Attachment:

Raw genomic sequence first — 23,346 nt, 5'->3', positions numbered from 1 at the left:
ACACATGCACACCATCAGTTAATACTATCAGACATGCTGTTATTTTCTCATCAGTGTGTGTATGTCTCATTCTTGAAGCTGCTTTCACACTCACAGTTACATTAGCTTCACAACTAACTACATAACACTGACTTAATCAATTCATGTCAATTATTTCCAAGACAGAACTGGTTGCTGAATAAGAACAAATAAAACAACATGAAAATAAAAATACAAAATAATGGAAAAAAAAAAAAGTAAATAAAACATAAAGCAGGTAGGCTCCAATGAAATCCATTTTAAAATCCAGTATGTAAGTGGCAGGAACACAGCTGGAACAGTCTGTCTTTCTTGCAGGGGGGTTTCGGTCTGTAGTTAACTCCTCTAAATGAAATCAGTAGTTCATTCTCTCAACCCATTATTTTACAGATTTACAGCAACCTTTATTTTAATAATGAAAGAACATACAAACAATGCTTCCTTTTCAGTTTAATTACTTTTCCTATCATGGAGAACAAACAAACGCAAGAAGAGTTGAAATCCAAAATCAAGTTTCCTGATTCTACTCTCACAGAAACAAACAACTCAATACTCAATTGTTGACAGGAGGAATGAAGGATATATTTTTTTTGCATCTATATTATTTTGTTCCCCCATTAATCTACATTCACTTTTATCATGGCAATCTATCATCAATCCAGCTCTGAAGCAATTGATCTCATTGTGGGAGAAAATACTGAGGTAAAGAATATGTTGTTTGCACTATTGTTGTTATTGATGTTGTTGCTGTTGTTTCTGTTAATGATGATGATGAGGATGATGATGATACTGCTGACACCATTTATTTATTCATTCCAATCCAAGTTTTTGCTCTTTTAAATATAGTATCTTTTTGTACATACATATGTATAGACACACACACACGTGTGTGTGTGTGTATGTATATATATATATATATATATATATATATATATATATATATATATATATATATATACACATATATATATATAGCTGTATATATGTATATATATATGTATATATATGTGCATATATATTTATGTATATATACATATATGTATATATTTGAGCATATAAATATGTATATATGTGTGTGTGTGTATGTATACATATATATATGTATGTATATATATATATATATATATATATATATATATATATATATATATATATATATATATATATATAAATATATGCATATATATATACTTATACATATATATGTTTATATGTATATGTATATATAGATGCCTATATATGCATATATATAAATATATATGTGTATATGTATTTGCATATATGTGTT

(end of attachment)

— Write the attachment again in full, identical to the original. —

Raw genomic sequence first — 23,346 nt, 5'->3', positions numbered from 1 at the left:
ACACATGCACACCATCAGTTAATACTATCAGACATGCTGTTATTTTCTCATCAGTGTGTGTATGTCTCATTCTTGAAGCTGCTTTCACACTCACAGTTACATTAGCTTCACAACTAACTACATAACACTGACTTAATCAATTCATGTCAATTATTTCCAAGACAGAACTGGTTGCTGAATAAGAACAAATAAAACAACATGAAAATAAAAATACAAAATAATGGAAAAAAAAAAAAGTAAATAAAACATAAAGCAGGTAGGCTCCAATGAAATCCATTTTAAAATCCAGTATGTAAGTGGCAGGAACACAGCTGGAACAGTCTGTCTTTCTTGCAGGGGGGTTTCGGTCTGTAGTTAACTCCTCTAAATGAAATCAGTAGTTCATTCTCTCAACCCATTATTTTACAGATTTACAGCAACCTTTATTTTAATAATGAAAGAACATACAAACAATGCTTCCTTTTCAGTTTAATTACTTTTCCTATCATGGAGAACAAACAAACGCAAGAAGAGTTGAAATCCAAAATCAAGTTTCCTGATTCTACTCTCACAGAAACAAACAACTCAATACTCAATTGTTGACAGGAGGAATGAAGGATATATTTTTTTTGCATCTATATTATTTTGTTCCCCCATTAATCTACATTCACTTTTATCATGGCAATCTATCATCAATCCAGCTCTGAAGCAATTGATCTCATTGTGGGAGAAAATACTGAGGTAAAGAATATGTTGTTTGCACTATTGTTGTTATTGATGTTGTTGCTGTTGTTTCTGTTAATGATGATGATGAGGATGATGATGATACTGCTGACACCATTTATTTATTCATTCCAATCCAAGTTTTTGCTCTTTTAAATATAGTATCTTTTTGTACATACATATGTATAGACACACACACACGTGTGTGTGTGTGTATGTATATATATATATATATATATATATATATATATATATATATATATATATATATATACACATATATATATATAGCTGTATATATGTATATATATATGTATATATATGTGCATATATATTTATGTATATATACATATATGTATATATTTGAGCATATAAATATGTATATATGTGTGTGTGTGTATGTATACATATATATATGTATGTATATATATATATATATATATATATATATATATATATATATATATATATATATATATATATATAAATATATGCATATATATATACTTATACATATATATGTTTATATGTATATGTATATATAGATGCCTATATATGCATATATATAAATATATATGTGTATATGTATTTGCATATATGTGTT